Higginbotham: Well, I think music has to work on its own and connect first on an emotional level. If it doesn't move you, you aren't going to pay attention to the lyrics. So I always write the music first. Once I have a feel for the world the song creates, I start constructing the lyrics to live in that world.

Wilkins: Hey, whatever drills our message into your collective heads!

What do you think of the AV Club's assessment of the songs?
Higginbotham: We were thrilled to premiere the songs with them. They billed them as anti-Trump rockers, which is definitely true, but I was glad they liked the music and felt the lyrics worked beyond the context of this particular election.

Wilkins: I thought it was pretty damn great. But really, they could have shit all over it and I'd still be "Hey mom! I'm in A.V. Club!" Maybe we'll get to do a Debbie Gibson cover in their little room soon. Next goal for sure.

Have you voted yet? How did it go? Did you witness anything suspicious?
Higginbotham: Yes! It went fine, nothing suspicious. I went with my partner down the road to a courthouse. There was a line of maybe 50 people and it took about 20 minutes.

Wilkins: I voted on Day One. Only suspicious thing I saw was Donald Trump on the ballot.

Are you anticipating any trouble as voters go to the polls today?
Higginbotham: Well, there have been a few white supremacist Trump supporters who have talked about being "poll watchers" in minority neighborhoods. And Trump himself has disgracefully encouraged his supporters to do exactly that and claimed the election will be rigged with zero evidence. It's disgusting. This kind of voter intimidation recalls some of the worst racial violence in U.S. history and cannot be tolerated. Fortunately, I'm sure the Clinton campaign along with state officials are on high alert.

Wilkins: There always seems to be drama on election day, and I fear this one will be the worst yet. Tons of angry white dudes have had to sit through eight years of a black president and now, a woman? Especially one they seem to hate even more than most women? I'm not optimistic about a smooth election. I'm especially not optimistic about the weeks and months afterward. Tons of people are convinced this election is rigged, which just goes to show they don't understand how elections work in the first place. I mean, how do you calm down misinformed people who "know" they're right?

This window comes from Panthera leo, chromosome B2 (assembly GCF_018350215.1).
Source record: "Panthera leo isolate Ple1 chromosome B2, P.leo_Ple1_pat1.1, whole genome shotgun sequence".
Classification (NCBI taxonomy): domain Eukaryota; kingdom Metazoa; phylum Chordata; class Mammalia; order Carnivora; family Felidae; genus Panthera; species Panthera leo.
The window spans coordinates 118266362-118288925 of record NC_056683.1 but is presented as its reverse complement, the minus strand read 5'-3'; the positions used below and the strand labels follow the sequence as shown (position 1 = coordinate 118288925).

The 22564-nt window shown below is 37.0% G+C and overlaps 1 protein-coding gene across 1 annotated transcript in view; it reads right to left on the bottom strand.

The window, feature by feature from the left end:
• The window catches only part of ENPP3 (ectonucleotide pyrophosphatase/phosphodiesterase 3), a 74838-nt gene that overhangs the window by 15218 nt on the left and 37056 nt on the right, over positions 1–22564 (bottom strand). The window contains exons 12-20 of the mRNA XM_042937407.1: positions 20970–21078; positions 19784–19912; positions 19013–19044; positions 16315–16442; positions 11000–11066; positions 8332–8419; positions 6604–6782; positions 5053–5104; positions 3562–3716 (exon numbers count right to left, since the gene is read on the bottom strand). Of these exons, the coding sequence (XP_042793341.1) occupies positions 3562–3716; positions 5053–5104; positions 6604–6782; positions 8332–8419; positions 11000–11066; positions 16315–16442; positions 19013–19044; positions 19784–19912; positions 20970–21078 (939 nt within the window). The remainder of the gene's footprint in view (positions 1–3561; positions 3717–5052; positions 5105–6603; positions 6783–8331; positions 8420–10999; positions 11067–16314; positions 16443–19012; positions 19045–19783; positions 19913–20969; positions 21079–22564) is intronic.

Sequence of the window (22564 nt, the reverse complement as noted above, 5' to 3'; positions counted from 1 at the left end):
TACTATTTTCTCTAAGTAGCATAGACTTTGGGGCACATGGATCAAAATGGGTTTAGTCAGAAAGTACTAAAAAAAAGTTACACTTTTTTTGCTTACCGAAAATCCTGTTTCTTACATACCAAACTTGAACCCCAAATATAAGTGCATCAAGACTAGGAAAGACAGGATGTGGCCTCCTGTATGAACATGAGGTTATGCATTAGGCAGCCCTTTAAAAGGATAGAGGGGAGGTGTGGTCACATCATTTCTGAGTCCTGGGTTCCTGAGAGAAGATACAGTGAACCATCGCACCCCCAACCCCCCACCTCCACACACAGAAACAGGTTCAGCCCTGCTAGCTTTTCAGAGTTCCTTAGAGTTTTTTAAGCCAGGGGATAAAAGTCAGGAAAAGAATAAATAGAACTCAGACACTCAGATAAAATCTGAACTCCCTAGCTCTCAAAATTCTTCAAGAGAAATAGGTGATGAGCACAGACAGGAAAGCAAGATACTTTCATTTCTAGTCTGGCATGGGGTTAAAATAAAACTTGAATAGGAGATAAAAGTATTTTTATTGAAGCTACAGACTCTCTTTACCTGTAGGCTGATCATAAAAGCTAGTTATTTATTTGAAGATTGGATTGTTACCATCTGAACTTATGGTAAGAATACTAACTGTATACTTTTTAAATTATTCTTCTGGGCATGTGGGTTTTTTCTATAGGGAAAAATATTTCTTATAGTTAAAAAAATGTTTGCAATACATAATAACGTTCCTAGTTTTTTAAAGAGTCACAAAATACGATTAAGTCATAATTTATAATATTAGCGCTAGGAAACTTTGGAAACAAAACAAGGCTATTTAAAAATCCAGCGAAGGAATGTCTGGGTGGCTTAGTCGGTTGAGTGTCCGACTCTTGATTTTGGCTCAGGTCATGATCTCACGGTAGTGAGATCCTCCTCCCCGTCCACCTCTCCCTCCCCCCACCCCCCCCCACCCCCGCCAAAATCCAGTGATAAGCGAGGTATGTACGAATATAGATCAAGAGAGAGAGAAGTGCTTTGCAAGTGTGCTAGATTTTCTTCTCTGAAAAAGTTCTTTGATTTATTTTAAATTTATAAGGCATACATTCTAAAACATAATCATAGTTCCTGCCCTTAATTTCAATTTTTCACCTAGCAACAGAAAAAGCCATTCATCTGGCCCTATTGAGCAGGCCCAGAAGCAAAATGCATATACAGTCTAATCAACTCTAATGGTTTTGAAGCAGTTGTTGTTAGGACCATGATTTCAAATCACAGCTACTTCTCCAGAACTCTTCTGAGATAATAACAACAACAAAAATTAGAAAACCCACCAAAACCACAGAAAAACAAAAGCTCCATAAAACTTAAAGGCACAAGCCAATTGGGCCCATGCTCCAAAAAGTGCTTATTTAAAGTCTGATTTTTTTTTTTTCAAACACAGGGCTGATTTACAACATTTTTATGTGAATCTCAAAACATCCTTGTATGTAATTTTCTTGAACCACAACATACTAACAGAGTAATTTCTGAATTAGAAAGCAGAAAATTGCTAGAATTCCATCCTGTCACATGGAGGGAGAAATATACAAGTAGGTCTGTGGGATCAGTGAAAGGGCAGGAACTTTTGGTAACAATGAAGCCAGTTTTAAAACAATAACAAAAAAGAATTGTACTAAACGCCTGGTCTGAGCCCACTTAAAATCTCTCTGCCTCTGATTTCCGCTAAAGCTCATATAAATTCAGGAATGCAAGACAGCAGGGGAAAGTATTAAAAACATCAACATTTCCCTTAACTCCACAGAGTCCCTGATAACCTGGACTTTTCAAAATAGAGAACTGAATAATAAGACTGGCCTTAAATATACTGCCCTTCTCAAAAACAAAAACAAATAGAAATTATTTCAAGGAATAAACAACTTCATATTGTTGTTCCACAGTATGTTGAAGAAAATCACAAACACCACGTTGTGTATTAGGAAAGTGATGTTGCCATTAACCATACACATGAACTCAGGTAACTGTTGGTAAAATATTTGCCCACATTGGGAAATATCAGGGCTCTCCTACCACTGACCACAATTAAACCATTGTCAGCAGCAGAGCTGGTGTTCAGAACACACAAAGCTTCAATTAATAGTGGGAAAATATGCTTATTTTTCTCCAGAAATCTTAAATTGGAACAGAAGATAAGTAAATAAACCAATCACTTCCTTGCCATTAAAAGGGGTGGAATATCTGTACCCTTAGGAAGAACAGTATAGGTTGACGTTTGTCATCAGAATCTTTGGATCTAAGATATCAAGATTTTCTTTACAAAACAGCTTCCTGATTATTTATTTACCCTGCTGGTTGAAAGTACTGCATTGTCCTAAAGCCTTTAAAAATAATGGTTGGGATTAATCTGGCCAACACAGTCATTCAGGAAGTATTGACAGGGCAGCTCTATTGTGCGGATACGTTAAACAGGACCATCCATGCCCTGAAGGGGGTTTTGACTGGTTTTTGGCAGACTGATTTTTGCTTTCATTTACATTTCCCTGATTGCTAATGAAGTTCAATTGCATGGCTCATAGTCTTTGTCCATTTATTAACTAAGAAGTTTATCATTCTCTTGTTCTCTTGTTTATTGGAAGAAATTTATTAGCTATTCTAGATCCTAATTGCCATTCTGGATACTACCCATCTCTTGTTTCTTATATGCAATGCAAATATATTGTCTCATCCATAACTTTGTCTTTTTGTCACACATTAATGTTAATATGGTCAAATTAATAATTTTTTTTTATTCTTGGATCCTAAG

As a musician, do you have any advice on how this country might heal this terrible political divide? What do you think it would take for that to happen?
Higginbotham: I have no idea. But I think music has a unique ability to reach people, particularly young people, in a way a speech or article can't. I know personally my politics were influenced by reading the lyrics to artists like Bad Religion and Bob Dylan. A speech you hear once, maybe. But a song you sing over and over. I was introduced to Noam Chomsky and Howard Zinn through music, and they've had a critical impact on my political views.

Regarding our political divide, I really don't think there's a short-term solution. There are institutional factors like the right-wing media, gerrymandered districts [and] campaign financing that make the current situation nearly impossible to change without some kind of enormously disruptive event. I think it's going to take a generational shift in political power. Frankly, we need a lot of old white people to die off so that younger people, who have much more tolerant views, can take over. That's where music can sometimes make a difference, by engaging and informing the views of young people who will one day hold the reins. In the meantime, we're in for a lot more right-wing extremism and political gridlock.

Wilkins: I wish we could all agree on objective facts and move our arguments out from there. But when you have a large group of people spouting complete misinformation, where does the dialogue start? Spoiler: nowhere.

What do you hope to be doing on the next Inauguration Day?
Higginbotham: Celebrating the inauguration of our first woman president, and then taking a few days (or weeks) to not think about politics at all.

Wilkins: Party at Steven's!

As part of student station KTRU’s ongoing 50th-anniversary celebration, the Wheel Workers and special guests Melat and Since Always perform Friday, November 11 at Rice University’s Student Center, 6100 Main. Doors open at 6 p.m.